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Hunters Law
12th October 2023

Should marriage revoke an existing Will?

Should marriage revoke an existing Will?

There is plenty in the press at the moment about the Law Commission's consultation on Wills, and as part of that consultation views are being sought on whether a marriage or a civil partnership should continue to revoke a Will, given ever-increasing concerns about predatory marriage and vulnerable people. The question is, will this do more harm than good for vulnerable people?

Predatory marriage involves an individual intentionally targeting and marrying a vulnerable (often older) person in order to gain access to their assets/estate, often with the 'predator' grooming and coercing the vulnerable individual in order to exert control over them so as to persuade them to marry for financial, material or other gain. Many people will be unaware that under English law the mental capacity required to make a valid Will is higher than that required to enter into a valid marriage, such that it is possible that a person suffering from dementia may enter into marriage. 

As the law stands, marriage automatically revokes any Will that the parties to the marriage already have in place (unless that Will includes wording to say that it was made ‘in contemplation of marriage’ to the individual they are marrying). Whilst this could thwart the intentions of a 'predator', it will often be the case that they will have arranged for a new Will to be signed in their favour, although to be successful as the law stands, the Will must either be signed post-marriage or, if signed before, it must state that it is made 'in contemplation of marriage' to the person they are marrying.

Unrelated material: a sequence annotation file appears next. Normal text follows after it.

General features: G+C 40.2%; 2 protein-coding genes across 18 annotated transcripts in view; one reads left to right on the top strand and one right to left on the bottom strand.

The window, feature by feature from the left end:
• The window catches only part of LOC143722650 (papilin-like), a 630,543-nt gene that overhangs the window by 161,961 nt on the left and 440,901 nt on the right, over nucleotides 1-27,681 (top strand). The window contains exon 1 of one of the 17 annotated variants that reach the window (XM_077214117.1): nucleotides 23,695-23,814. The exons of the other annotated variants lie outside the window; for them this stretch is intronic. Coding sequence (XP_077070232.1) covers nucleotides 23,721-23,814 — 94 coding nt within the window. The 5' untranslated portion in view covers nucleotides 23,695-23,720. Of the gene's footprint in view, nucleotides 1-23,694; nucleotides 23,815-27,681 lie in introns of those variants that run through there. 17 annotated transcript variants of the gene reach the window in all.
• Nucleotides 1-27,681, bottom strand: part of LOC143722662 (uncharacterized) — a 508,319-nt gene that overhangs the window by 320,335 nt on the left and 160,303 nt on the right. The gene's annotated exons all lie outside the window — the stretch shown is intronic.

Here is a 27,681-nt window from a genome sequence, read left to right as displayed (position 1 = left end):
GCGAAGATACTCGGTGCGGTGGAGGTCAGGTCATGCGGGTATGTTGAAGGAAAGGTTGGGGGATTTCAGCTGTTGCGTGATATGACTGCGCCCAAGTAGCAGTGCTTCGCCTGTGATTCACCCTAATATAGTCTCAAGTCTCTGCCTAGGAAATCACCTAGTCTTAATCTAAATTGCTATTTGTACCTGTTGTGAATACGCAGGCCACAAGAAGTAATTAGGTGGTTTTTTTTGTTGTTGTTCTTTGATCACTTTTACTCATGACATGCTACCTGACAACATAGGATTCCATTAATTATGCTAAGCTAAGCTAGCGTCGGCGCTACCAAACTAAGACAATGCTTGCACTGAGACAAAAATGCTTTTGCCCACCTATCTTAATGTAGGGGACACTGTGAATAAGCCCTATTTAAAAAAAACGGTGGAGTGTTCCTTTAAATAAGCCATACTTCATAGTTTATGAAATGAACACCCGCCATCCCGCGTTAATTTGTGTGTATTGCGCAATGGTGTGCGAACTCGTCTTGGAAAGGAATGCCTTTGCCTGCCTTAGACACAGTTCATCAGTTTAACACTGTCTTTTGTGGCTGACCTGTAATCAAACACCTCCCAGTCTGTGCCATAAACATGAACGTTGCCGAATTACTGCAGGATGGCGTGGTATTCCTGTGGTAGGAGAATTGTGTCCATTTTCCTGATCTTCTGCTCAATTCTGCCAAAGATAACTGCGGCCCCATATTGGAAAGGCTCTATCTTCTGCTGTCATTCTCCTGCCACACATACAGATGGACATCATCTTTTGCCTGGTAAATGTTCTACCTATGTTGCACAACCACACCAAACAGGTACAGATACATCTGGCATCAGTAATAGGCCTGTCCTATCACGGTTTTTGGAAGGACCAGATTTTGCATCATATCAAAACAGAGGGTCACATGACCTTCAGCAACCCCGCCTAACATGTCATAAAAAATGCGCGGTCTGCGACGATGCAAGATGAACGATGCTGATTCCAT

On the other hand, if the law which automatically revokes a Will on marriage is abolished, it will not matter whether or not the new Will in favour of the predator is signed before or after marriage.

There is a view that in conjunction with the possible introduction of electronic Wills (which is also part of the Law Commission's consultation), abolishing the rule about revocation may simply make the problem of a predatory marriage an even greater one.

Either way, it is entirely feasible, and will often be the case, that a sophisticated predator will have a sufficient understanding of the law in order to circumnavigate any legal safeguards.

It is clear that we need to strike a balance between embracing technology and safeguarding against abuse, together with better public education to help individuals recognise signs of vulnerability to predatory marriage.